Tord Gustavsen Trio: The Ground (ECM 1892)

The Ground

Tord Gustavsen Trio
The Ground

Tord Gustavsen piano
Harald Johnsen double-bass
Jarle Vespestad drums
Recorded January 2004 at Rainbow Studio, Oslo
Engineer: Jan Erik Kongshaug
Produced by Manfred Eicher

Norwegian pianist Tord Gustavsen has forged one of the true concept outfits of modern jazz. In the two years since his ECM debut, he, along with bassist Harald Johnsen and drummer Jarle Vespestad, has looked behind the Scandinavian mirror into the roots that feed his spectrum. Navigating a growing network of original tunes, the trio comes into its own on The Ground, a timeless sophomore effort that implies many peripheral constellations even as it brightens the stars of its own.

In a press release interview, Gustavsen has noted the “hymnal” qualities of his music, which over many months of touring have taken on a collective purpose of their own. The end effect seamlessly combines the shape-shifting of opener “Tears Transforming,” which drifts freely between major and minor keys in a balancing act of inner peace, and the title track, which is the longest of the album yet is somehow also the most concise, for it indulges in the pathos of reflection with all the starry-eyed wonder of childhood. Both braid chains of circles and spirals, taking on fresh dustings of pollen, as if the scents of a thousand fields were mingling as one. This is the eponymous ground, where all fertile songs are born.

Johnsen and Vespestad are sidemen only insofar as they complete a triangle to which every side gains integral purchase. Melodically speaking, bassist and drummer contribute just as much color as Gustavsen in “Being There.” As also in its companion track, “Twins,” the musicians take obvious comfort in those nearly imperceptible moments that redefine us with every breath. Although Gustavsen’s status as leader is more than nominal (all the melodies are his) he tugs ever so gently at the reins to shape the flow at given moments. If anyone, it is Johnsen whose tread presses freshest into the soil, leaving Vespestad to brush away the traces, lest their path be followed.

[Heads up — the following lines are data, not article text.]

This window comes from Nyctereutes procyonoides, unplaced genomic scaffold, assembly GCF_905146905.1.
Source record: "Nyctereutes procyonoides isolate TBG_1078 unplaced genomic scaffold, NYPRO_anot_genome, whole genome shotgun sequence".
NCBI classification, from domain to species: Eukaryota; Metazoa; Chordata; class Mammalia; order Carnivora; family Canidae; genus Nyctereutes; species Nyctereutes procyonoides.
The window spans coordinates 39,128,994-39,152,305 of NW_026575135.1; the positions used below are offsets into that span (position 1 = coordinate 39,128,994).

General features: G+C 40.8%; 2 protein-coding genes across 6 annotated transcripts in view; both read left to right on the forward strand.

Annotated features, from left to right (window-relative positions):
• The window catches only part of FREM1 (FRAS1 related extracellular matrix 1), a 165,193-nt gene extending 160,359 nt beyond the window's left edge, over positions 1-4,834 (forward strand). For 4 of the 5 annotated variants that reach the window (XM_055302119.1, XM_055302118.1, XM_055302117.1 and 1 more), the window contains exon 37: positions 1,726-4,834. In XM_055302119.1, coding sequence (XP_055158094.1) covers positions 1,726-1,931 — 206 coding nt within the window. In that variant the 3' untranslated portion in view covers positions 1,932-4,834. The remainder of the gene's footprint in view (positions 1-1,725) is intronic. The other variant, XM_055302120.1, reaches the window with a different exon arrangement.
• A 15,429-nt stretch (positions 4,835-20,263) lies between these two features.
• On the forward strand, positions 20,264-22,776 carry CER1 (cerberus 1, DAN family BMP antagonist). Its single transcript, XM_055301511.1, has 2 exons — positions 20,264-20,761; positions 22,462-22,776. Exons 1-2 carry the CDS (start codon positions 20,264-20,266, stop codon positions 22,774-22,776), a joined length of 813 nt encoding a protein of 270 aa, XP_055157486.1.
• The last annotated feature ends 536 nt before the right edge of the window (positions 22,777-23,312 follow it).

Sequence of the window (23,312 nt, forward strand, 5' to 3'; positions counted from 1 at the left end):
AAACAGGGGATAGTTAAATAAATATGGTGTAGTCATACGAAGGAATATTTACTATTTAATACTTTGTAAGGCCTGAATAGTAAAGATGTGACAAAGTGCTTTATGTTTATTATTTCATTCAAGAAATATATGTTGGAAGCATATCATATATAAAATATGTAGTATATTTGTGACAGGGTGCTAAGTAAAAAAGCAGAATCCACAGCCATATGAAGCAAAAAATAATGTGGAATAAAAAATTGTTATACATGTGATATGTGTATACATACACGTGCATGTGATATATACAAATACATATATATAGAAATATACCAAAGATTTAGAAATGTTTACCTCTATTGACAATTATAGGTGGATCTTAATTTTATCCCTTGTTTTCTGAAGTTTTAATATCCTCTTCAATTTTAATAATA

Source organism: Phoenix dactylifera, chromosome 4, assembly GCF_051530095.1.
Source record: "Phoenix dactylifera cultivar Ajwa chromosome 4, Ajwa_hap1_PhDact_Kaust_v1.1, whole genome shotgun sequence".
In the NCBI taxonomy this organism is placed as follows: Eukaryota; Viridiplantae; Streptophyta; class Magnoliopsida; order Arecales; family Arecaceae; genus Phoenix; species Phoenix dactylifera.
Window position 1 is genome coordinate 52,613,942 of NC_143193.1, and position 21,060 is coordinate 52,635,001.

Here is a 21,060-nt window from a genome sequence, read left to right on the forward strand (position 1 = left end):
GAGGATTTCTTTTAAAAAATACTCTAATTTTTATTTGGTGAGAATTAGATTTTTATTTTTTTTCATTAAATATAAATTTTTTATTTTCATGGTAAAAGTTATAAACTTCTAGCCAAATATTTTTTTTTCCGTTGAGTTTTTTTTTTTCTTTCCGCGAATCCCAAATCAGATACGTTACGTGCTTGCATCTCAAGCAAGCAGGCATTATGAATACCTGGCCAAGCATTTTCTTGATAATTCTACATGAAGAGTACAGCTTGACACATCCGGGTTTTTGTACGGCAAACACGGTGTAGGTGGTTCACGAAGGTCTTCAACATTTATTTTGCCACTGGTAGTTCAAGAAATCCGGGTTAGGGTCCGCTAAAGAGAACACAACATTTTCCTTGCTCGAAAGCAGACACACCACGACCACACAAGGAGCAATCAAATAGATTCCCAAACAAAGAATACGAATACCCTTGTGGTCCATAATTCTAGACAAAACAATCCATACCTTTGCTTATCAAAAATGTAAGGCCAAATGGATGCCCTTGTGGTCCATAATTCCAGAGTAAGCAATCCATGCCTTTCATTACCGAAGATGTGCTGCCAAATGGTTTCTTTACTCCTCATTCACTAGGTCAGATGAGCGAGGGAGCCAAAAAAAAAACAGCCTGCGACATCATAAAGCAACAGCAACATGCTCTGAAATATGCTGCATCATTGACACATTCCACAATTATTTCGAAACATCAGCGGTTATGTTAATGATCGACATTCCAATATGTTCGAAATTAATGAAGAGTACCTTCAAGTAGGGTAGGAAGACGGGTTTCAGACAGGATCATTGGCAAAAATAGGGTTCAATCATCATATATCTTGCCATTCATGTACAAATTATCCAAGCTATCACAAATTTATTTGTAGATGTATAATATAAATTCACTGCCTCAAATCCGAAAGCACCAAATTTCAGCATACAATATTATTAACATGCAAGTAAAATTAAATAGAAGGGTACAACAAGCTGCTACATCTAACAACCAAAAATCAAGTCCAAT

Among its many virtues, The Ground includes such quintessential turns as “Colours of Mercy” and “Token of Tango.” Both play to the band’s blending strengths, while also giving just dues to the blues. Their encroaching sense of nostalgia only deepens as the album’s context grows. In this regard, the two-minute solo piano “Interlude” adds a touch of cabaret, while the dance-like “Curtains Aside”—with its rolling snare, lumbering bass, and bright pianism—breaks the fourth wall between artist and audience.

Above all, The Ground proves once again that Gustavsen’s trio is most assured at its tenderest moments. “Sentiment” and “Edges of Happiness” are but two examples. Each evolves from simple stirrings to windswept reverie, holding its peak only briefly. The lull is grand ruler. And just when you think the trio couldn’t get any gentler, they emit a signal like “Reach Out and Touch It,” and with it the realization that sometimes the most profound epiphanies are those left alone.

Accordingly, this album doesn’t have highlights so much as noteworthy shadows. Like the tune “Kneeling Down,” it offers respect to the art that moves its mind, body, and soul to such sonorous action without needing to proselytize. In the same way that turning a Rubik’s cube offers up endless possibilities yet maintains its shape no matter what schemes its colors take on the surface, The Ground holds true to its geometry even as rainbows ring their way down its skin.

A standout achievement for both the musicians involved and the label that has so graciously involved them.

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